I promised myself that I would make at least every second post a proper mathematical one, so here goes… In fact, I will break this topic up into sections, so there will be a continuation of this post. Note that some of the links open up pdf files.

I am reading the proof of the ergodic theorem in the book Nonstandard Methods in Ramsey Theory and Combinatorial Number Theory by Mauro Di Nasso, Isaac Goldbring and Martino Lupini. Since the proof is clearly presented in the book and is freely available, I will not go into detail here. There is however one part of the proof which is not presented in the book – one assumes because it would take one too far afield. This concerns the existence of “typical elements”:

**Definition 1.** Let be a measure-preserving dynamical system, where is the Borel -algebra on , is the unilateral shift operator and is a -invariant probability measure. An element of is called *typical* if, for any ,

I have recently spent quite some time on ideas surrounding the concept of equidistribution, which is why I immediately found typical elements appealing. The idea that you can have a single element which can be used, via an ergodic average, to approximate the integral of any continuous function is perhaps not shocking, but pleasing nonetheless. My immediate reaction is to wonder what else we can say about these elements and collections of them. For instance, how many are there? How accessible are these elements in constructive terms? I have not yet explored these notions, but am eager to do so.

Existence can be proved with the ergodic theorem, but more interesting to me is that it can also be done without. The proof I will present here is from the paper by Kamae (who came up with the nonstandard proof of the ergodic theorem), who in turn states that he found it in Ville. The proof relies on little but some basic measure theory. I will stick closely to the Kamae paper, but hopefully clear up some details.

The key to the proof is to construct a sequence of periodic elements of which can be used to approximate the measure . We say that is periodic if there is some such that for all . Given a periodic with period , we construct a measure on by setting

as usual denoting the Dirac measure at . We want to show that we can find a sequence of periodic elements such that the associated measures converge weakly to .

The idea of the proof is now to encode a cylinder set in as a finite Cartesian product of a finite alphabet, then find a measure on that product which is very close to . The new measure will yield a kind of “maximal sequence” in the product, which we can use to construct our periodic element. But for now I am going to skip straight to the end and show how we can use such elements to get a typical one. In a follow-up post, we will get to the construction of the periodic elements, which is the real meat of the proof.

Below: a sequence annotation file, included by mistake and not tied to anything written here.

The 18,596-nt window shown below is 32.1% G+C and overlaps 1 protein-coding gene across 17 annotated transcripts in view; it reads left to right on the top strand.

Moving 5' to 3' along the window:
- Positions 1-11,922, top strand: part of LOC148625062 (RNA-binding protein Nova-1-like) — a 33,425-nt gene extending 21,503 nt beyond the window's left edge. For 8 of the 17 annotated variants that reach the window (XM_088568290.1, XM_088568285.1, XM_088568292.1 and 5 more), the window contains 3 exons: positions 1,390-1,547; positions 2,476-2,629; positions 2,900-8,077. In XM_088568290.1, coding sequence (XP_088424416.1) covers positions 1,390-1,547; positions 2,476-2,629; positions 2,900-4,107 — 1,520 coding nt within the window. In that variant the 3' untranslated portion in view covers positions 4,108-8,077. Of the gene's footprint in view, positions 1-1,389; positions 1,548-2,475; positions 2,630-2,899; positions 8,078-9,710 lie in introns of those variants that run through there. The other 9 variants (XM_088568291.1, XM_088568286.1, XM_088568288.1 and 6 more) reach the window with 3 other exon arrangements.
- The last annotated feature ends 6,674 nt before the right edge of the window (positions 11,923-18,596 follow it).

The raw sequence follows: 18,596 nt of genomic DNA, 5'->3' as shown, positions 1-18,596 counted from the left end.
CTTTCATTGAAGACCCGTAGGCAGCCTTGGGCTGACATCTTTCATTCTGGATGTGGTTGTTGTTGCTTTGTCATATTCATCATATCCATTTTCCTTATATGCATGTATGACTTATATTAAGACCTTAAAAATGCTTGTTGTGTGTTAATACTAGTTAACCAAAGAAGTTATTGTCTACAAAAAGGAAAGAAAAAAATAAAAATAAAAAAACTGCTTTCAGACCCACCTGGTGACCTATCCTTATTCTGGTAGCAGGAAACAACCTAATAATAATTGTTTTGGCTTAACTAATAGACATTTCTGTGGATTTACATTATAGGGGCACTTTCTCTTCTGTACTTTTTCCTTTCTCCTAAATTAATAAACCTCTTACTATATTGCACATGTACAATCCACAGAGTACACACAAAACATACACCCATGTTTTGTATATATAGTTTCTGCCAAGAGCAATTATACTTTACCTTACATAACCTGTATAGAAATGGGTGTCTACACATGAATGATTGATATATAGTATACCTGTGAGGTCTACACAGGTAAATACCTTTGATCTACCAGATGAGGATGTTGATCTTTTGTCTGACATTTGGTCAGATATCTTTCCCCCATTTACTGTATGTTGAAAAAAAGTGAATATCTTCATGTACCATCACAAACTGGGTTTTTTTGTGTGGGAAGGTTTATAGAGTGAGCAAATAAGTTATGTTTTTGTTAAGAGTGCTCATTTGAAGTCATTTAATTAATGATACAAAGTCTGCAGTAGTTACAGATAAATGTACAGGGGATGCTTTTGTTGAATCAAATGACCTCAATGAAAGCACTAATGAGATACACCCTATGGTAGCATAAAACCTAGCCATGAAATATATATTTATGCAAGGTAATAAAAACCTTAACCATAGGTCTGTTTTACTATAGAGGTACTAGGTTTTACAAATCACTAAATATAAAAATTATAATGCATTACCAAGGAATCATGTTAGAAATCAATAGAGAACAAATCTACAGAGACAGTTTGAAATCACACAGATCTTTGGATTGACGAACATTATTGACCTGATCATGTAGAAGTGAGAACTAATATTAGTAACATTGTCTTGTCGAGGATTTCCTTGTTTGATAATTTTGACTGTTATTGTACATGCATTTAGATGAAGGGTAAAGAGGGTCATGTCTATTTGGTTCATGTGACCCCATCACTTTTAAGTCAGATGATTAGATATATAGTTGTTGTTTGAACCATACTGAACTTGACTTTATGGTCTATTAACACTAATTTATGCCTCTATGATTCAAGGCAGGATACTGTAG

Suppose now that we have a sequence of periodic elements, assumed to have period , such that the associated measures converge weakly to as . Since each of these elements is determined by a finite numbers of “bits”, we can get the full information of each one in a finite string. To get our typical element then, we might be tempted to stick the first bits of string onto the end of the first bits of string , but this will lead to convergence problems when we look at again. Rather, we can think of the as increasingly good approximations to , and so would want to play a greater role in than , when . So we take the first elements of to form the first element of , follow them with the first bits of and so on, where . We will also require that is sufficiently small with respect to . To be a little more formal about it, we set

for any , with and , with .

In order to show that is indeed typical, it seems reasonable to write the sum in Definition 1 some form of integral in . Given that is a continuous function on a compact space, we know that the range is bounded and for convenience, positive. What we want then is something of the form

We can now see why it is necessary for the to increase quickly. It is a useful exercise to write out the integral as a sum according to the definition of a Lebesgue integral, to see that, for large

Due to the use of the periods of the in the construction of , we see that

where indicates the error due to the terms for . This can be made as small as we please by allowing the to increase rapidly, which yields the result.

Some of the fine detail has of course been left out here, but not, I think, anything that is too difficult to supply oneself. In a future post, I will discuss how we find using the measure .